the resuspended cells are fed back through the feed port into the fermentor.
29. The method of
30. The method of
31. The method of
32. The method of
33. The method of
34. The method of
35. The method of
36. The method of
37. A method for separating a liquid from a solid dispersed therein comprising utilizing a centrifugal clarifier unit that comprises a centrifugation mechanism and a filtration mechanism in series, wherein the method comprises the steps of sedimenting heavier solids from the liquid by the centrifugation mechanism and removing lighter solids from the liquid by the filtration mechanism.
38. The method of
 The present application claims the benefit of U.S. provisional application No. 60/196,193, filed on Apr. 11, 2000, incorporated herein by reference in its entirety.
 The present invention relates to an apparatus and method for the large-scale separation of a liquid from a solid that is dispersed therein on a continuous basis. More particularly, the apparatus and method provide a high-speed, centrifugal clarifier that contains a central, coaxial membrane surface that allows separation of a solid material irrespective of size and density from a liquid in a sterile environment, without the need for costly sterilization procedures, by use of a pre-sterilized disposable separation chamber.
 Centrifugal clarifiers are well known devices for separating solids from a liquid-solid mixture and are used in a wide variety of applications such as separating sludge from oil and for harvesting cells from nutrient media in a biopharmaceutical fermentor. Biopharmaceutical manufacturing and research facilities use fermentors to produce high-density cultures of cells producing a useful product. The first step in recovering and purifying the product is separation of the cellular mass from the suspending growth media. The progression of the cultures are monitored for byproducts of cell growth in the media such as sucrose and carbon dioxide concentrations. Once the amounts of these substances reach a certain level, it indicates that the cells have stopped growing and should be harvested immediately or the cells may begin to die and release intracellular contaminants (endotoxins) upon further exposure to such conditions that begin to contaminate the product and further accelerate the rate of decline.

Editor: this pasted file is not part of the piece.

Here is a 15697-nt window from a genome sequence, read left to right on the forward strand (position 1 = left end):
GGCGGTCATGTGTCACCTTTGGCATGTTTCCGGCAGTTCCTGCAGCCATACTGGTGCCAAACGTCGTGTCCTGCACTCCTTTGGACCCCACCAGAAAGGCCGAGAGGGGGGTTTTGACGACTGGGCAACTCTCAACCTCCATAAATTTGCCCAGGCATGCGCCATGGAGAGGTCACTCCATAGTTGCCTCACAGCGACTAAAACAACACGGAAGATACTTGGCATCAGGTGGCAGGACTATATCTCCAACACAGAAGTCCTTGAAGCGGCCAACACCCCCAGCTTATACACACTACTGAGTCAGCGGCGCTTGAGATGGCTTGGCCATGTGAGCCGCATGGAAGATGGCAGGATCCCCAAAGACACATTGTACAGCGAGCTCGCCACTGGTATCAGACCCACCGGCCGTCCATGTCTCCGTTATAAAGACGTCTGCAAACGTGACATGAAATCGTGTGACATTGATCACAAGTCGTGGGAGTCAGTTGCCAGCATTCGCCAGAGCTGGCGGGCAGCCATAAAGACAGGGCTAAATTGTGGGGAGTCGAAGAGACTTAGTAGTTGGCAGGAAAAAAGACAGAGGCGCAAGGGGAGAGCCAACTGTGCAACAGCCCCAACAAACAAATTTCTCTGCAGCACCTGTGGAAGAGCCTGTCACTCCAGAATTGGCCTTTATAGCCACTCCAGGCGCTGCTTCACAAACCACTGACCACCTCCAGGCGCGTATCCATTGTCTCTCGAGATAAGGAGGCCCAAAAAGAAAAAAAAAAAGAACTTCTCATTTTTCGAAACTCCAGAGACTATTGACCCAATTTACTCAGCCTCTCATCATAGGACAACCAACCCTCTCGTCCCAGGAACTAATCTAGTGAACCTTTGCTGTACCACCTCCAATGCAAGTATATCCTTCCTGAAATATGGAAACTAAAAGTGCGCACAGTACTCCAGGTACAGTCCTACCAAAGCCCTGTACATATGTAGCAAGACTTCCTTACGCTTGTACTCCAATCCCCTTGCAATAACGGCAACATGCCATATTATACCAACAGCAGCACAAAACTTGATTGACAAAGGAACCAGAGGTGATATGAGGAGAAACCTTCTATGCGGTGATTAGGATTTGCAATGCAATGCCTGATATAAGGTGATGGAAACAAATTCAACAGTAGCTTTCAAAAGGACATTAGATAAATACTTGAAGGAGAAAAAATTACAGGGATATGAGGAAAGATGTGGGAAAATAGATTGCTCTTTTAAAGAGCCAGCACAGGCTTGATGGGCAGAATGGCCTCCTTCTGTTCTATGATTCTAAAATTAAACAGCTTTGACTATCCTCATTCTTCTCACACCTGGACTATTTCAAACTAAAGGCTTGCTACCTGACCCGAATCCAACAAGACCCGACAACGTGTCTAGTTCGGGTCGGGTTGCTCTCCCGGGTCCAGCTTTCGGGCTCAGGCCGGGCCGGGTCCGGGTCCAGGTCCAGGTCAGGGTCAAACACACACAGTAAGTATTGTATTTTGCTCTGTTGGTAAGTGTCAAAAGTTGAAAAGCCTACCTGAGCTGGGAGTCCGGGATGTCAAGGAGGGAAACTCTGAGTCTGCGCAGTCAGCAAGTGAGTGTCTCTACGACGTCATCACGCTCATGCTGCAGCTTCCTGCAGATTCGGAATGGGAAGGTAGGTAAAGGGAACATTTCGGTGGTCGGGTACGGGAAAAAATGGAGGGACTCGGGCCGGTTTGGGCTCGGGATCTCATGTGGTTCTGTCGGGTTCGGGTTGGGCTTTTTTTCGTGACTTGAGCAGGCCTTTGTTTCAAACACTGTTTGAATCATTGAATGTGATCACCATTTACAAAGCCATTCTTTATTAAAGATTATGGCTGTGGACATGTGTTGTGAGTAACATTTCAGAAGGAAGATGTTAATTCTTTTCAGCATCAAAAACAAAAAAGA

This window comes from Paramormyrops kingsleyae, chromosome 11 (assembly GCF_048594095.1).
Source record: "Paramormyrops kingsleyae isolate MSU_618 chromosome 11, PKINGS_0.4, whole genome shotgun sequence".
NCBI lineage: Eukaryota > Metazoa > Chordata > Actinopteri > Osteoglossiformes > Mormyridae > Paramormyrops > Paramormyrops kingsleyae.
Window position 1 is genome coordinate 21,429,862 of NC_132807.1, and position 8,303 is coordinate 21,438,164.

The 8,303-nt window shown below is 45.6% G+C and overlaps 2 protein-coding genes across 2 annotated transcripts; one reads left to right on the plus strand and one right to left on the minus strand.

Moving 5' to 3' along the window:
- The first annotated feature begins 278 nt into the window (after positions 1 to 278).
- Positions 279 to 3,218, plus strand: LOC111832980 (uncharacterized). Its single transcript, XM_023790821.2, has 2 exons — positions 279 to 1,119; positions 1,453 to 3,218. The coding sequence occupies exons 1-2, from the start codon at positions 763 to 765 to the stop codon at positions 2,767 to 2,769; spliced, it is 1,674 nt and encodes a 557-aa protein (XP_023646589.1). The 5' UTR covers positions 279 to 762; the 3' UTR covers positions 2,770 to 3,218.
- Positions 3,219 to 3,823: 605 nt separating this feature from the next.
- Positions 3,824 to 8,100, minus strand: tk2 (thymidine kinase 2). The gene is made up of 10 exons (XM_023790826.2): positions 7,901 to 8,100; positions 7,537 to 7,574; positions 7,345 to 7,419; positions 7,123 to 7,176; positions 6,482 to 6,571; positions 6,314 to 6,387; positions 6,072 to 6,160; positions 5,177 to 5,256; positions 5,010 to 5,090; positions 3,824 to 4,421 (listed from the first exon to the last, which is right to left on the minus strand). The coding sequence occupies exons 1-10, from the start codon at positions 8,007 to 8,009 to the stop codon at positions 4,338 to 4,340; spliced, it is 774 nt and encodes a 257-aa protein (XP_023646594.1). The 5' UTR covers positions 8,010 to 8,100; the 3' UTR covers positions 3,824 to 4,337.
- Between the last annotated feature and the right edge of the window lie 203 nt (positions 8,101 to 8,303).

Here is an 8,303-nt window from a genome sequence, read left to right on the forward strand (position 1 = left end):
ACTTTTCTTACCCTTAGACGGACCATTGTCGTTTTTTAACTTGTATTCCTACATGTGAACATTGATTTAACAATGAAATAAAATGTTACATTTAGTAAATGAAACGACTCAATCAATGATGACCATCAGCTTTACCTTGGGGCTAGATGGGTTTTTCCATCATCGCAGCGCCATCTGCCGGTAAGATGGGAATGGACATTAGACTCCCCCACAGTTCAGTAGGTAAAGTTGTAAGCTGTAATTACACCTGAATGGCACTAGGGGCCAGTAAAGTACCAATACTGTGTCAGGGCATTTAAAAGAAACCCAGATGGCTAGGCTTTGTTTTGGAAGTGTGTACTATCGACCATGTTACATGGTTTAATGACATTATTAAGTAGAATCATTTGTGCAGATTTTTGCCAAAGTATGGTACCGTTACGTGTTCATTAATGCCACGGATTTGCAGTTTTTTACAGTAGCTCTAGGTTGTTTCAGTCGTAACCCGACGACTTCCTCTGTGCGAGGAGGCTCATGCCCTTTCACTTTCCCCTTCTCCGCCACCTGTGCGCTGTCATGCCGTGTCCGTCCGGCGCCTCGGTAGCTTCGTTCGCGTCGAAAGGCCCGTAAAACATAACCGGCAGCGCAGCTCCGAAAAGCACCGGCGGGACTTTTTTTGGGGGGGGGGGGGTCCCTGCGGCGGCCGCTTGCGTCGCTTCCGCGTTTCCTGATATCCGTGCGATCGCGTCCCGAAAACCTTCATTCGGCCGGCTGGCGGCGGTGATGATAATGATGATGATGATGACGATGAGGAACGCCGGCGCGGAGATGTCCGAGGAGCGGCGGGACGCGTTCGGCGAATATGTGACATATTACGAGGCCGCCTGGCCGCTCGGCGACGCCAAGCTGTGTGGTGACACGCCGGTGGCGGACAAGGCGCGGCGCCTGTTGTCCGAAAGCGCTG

A high degree of sterility must be maintained in both the fermentor and the centrifugal clarifier. Introduction of contaminants could lead to damage or loss of the product and could prevent reuse of the potentially valuable cells.
 The most commonly used clarification apparati are cross-flow membrane filtration devices, and large-volume, continuous flow centrifuges. For “extra-cellular” products (proteins that are secreted by the viable cell) filtration is generally used. Current filtration methodologies suffer from continual plugging of the membrane pores. As more and more cell-free filtrate is removed, the concentration of the retentate increases. This must be recirculated continuously at high velocities to prolong the time before the membrane fouls, or plugs; the concentration can never get so high as to avoid losing as much as 10% of the product in the fluid entrained in this recirculating stream. In addition to product loss, this high-shear cross flow to clear the membrane can result in product loss due to contamination, degradation, equipment fouling, and high shear-force-induced cell lysis. These events can cause downstream fouling of expensive purification equipment and processes, ultimately resulting in product loss or contamination. Finally, this technology suffers from the high cost of assuring the sterility of the apparatus through validation of clean-in-place or steam-in-place purification procedures of the product-contact surfaces by quality assurance organizations.
 For “intra-cellular” products, the cells must first be lysed, or split open, by some mechanical means such as sonication, or by some chemical or enzyme that causes the cell wall to rupture, thereby releasing the product. Centrifuges are then used to separate the cellular debris from the suspending media containing the product. Unfortunately, the sludge-like sediment cakes onto the centrifuge surfaces and must later be manually scraped loose and collected for disposal. Furthermore, since the centrifuges are not sealed, the noise and aerosols that are created require that they be positioned within special enclosures. The aerosols can be hazardous. In addition, the supernatant from the centrifuge is often run through a secondary filter to remove contaminates that were too light to sediment and that may decrease the column life in the subsequent downstream processing steps.
 Centrifuge equipment, like filtration, requires significant capital expenditures because they must also be designed to withstand the clean-inplace and steam-in-place procedures necessary to sterilize that step of the process. Extensive validation is required assure sterility. This validation requires a specialized staff that is expensive to train and maintain.